Gahtdamb, I’ve been away for a hot minute!
To be honest, ever since my last piece here, I’d felt the need for a massive withdrawal from being as social as I was previously. I left Facebook, stopped going out much, and decided to focus on spending time with friends one on one instead of in group settings. I traveled home to Nigeria for Christmas and then did two weeks of research in South Africa, returned for my final semester of graduate school, had top surgery, finished school, planned to relocate to Nigeria, scrapped that plan, moved apartments twice in two months, and now I’m on to the terrifying arena of looking for my first ‘real’ job.
Let’s backtrack to what was probably the most epic part of that whole run-down- I got my top surgery. To be honest, I still have mornings when I wake up and stare at the scars on my chest, and the overwhelming feeling is one of bursting gratitude. I fought to get this for a long time, and for someone who’s as much into instant gratification as I am, the wait was hell. The strain it put on my relationship with my family was hell. The amount of money I spent on it was a ridiculous circle of hell. It’s been almost six months since my surgery, and the space it placed me in has been an odd one to navigate. I still get messages through my Tumblr from non-binary trans folk who can’t find resources about getting top surgery when you don’t identify as FtM and don’t necessarily want those same results.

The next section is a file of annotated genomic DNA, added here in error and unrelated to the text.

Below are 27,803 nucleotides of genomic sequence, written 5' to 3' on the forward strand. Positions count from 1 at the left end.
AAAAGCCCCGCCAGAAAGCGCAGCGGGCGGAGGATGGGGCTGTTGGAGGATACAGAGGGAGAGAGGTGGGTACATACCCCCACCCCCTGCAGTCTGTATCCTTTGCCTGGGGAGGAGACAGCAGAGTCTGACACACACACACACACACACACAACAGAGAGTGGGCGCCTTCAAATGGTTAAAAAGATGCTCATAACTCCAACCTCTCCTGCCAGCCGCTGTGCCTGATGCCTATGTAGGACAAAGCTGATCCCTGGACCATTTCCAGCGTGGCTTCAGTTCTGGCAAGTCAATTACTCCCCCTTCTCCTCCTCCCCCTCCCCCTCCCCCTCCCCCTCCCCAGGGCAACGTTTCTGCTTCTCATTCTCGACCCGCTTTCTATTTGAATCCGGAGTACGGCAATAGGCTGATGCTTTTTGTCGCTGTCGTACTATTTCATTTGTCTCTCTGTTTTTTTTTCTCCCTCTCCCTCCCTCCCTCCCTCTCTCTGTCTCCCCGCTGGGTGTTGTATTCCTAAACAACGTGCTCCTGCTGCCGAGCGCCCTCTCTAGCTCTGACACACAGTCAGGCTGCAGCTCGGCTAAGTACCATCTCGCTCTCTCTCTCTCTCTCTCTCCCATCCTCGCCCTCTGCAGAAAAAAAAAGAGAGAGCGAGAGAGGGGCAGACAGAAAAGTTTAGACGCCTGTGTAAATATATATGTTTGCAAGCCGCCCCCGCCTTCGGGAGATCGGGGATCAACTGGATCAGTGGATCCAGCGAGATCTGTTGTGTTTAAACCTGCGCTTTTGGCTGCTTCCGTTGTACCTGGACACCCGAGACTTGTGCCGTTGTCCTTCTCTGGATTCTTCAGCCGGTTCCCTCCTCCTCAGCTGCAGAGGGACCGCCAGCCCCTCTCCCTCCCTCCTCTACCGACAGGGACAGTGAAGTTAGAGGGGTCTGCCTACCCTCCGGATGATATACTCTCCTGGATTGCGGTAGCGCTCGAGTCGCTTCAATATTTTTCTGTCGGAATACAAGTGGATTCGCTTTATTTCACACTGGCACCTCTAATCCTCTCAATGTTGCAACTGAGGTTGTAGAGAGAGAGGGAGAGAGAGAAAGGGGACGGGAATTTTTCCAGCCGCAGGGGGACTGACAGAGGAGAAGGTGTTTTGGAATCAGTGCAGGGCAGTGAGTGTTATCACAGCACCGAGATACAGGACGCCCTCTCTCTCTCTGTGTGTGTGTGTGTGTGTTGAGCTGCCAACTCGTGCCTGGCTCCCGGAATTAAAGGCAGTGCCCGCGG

I opted for a drastic reduction instead of a double mastectomy, because I wanted an ambiguous chest. I recall having a conversation months beforehand, when I told a friend that I would most likely start presenting more femme after the surgery. It confused them because they assumed I was having the surgery to be more masculine- I was really having it to be less feminine, by my definitions. So now I’m inhabiting this femmeboi space that’s...interesting. Even labels like ‘masculine’ and ‘feminine’ aren’t working well for me anymore, probably because my genderqueer identity finally matches my outer body. For example, I’ll rock my ankara skirts because bless this summer heat that really rivals Lagos, but I’m not a femme in a skirt or a boi in a skirt. I’m both. My fingernails go through cycles of being long and red and vixen-y, to being clipped as short as possible, flaking off from work I’ve been doing around the apartment, and smudged with I don’t even know what. Yes, my gender gets expressed through my fingernails #whateven.
To most people, I probably pass as a small-chested, occasionally femme, and sometimes tomboyish girl, and that’s fine because it doesn’t erase the layers of gendered complexity that are going on beneath my exterior. I’m learning to just accept the various ways I feel like expressing my gender on any given day, without trying to analyze it and put it into a category, especially a category it used to fit it but doesn’t anymore. There’s a certain amusement in being misread by anyone who hasn’t taken the time to Google my life, I’m not sure if it counts as being stealth, but my gender now feels like this cuddly thing I carry inside me that I get to share with people who get to be close to me (or who decide to Google my life). It feels good. It feels as good as waking up in the morning to upside down T scars, never having to wear a bra again, showing off my sternum, forgetting what it felt like to have weights on my chest.
I’m really bloody grateful.